Bringing Home Baby (#2) is a series of guest posts focusing on life after baby #2 comes home. If you want to contribute please contact me – I’m finding the stories fascinating plus it gives me a break while we adjust to life with our own baby #2 born August 18th.
One of my favourite writers is Ellen Gilchrist. She is one of those larger than life people one meets on rare occasions. She is both southern lady and brawling sexy babe. Reading her work is not so much a discovery of a like-mind, but wanting to be like her, surgeon for she shows her readers how life is messy and it is rightly so.
In her book, Falling Through Space, she recounts an episode when her two grandchildren come to visit. The older boy is four and his sister is just one. She describes the agony her grandson is suffering,
“For a whole year Marshall has put up with this baby hanging on his mother and sucking on her breasts and sleeping in her arms. He has put up with her walking into his room and picking up his toys and getting all the attention.”
She goes on to describe her dilemma of wanting to be impartial observer in the sibling jealousy, but finding herself on her grandson Marshall’s side. She cannot stand another moment of witnessing how his life has become a petty battle of defending his territories and toys against the unrelenting curiosity of his younger sister who follows him every step of the way.
Her solution is to take the grandson to the back garden build up a tent and go on an adventure with him.
“A psychiatrist friend suggests the best thing to do is to show him the world is big and full of more exciting things than his mother’s breasts. I agree. We’re going to build telephones from the tent to the shed and start some swimming lessons and as soon as he gets home this afternoon I am going to call my older brother and apologize to him for being alive.”
When I read this journal entry of Ms. Gilchrist I knew that this is essentially the task of any mother, father, uncle, grandmother… to show the older sibling that the world is bigger. The second child never has a universe where there is only mommy, day, and night. A first child does.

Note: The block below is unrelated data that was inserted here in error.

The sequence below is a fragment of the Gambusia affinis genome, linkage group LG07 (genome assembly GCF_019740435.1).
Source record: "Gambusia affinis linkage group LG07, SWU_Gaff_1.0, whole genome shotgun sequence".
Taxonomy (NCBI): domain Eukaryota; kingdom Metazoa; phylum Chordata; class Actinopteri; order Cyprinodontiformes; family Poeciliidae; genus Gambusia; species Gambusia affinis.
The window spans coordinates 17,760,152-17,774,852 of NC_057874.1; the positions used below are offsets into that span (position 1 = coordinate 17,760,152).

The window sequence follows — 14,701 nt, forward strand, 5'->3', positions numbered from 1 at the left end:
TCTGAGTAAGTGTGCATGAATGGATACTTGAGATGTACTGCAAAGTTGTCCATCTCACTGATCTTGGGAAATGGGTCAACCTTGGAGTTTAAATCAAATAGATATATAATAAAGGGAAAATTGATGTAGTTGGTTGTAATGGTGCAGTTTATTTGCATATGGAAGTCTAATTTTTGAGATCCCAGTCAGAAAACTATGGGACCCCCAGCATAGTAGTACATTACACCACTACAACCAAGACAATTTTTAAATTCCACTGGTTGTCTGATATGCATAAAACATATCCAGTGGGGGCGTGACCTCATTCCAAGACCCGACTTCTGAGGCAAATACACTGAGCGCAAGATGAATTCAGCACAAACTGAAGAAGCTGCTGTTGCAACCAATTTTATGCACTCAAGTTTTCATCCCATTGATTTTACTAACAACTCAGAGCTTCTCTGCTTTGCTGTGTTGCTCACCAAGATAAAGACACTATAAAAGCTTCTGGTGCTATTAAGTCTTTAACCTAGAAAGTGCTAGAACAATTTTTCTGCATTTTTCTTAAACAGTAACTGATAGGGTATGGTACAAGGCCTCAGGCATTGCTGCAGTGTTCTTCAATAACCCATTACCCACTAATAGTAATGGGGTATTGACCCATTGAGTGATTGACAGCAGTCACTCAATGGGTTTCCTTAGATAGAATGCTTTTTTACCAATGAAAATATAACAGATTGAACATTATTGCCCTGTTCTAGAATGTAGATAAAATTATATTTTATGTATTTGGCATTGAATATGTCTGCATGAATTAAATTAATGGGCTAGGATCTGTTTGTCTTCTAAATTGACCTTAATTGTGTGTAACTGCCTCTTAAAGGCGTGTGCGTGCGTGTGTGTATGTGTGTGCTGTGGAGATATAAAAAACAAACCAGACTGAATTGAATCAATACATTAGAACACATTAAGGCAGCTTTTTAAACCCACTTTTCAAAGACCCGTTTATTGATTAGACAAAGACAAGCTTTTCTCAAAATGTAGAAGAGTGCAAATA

So, when I came home with our daughter from the hospital, I promised myself that I would make sure that either me or someone else would set out on a journey with our son; one that showed him marvels he had never known existed.
Your dear daughter’s life is going to change. I don’t believe there is any way to help her prepare for this change. I don’t believe in covering it all with a sugar coating, or being too analytical, or making too many excuses for bad behaviour. Life is messy and it is rightly so. If I was to give any advice to you and Mister, build a fort or pirate ship or jungle abode in your back garden and spend some time with her discovering the big beautiful world that is out there.
“Where are you from?” is a tough questions form me to answer. Is it where I was born (Caracas), where I was raised, (Venezuela, Grenada, Paulo Alto (CA), Montreal (PQ)), what citizenship I have (Canadian), where my heart lies (Grenada), where I’ve lived the longest as a child (Montreal), where I have lived the longest as an adult (Germany), where my two children (20 & 16) were born and have lived their whole lives (Germany)? The only answer is the here-and-now, and where I am today, is in a small corner of the blogsphere looking over at Melanie and her family and wishing them much love, health, wealth and happiness.